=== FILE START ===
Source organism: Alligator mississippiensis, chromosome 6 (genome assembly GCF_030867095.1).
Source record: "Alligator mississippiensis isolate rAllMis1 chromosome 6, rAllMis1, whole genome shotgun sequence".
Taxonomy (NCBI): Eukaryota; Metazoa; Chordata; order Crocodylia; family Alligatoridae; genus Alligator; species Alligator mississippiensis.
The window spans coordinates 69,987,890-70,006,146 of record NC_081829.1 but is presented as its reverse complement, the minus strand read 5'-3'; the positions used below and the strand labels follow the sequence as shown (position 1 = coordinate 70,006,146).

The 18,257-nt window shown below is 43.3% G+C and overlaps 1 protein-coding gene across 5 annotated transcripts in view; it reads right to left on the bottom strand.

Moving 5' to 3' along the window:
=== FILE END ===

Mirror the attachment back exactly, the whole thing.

Source organism: Alligator mississippiensis, chromosome 6 (genome assembly GCF_030867095.1).
Source record: "Alligator mississippiensis isolate rAllMis1 chromosome 6, rAllMis1, whole genome shotgun sequence".
Taxonomy (NCBI): Eukaryota; Metazoa; Chordata; order Crocodylia; family Alligatoridae; genus Alligator; species Alligator mississippiensis.
The window spans coordinates 69,987,890-70,006,146 of record NC_081829.1 but is presented as its reverse complement, the minus strand read 5'-3'; the positions used below and the strand labels follow the sequence as shown (position 1 = coordinate 70,006,146).

The 18,257-nt window shown below is 43.3% G+C and overlaps 1 protein-coding gene across 5 annotated transcripts in view; it reads right to left on the bottom strand.

Moving 5' to 3' along the window: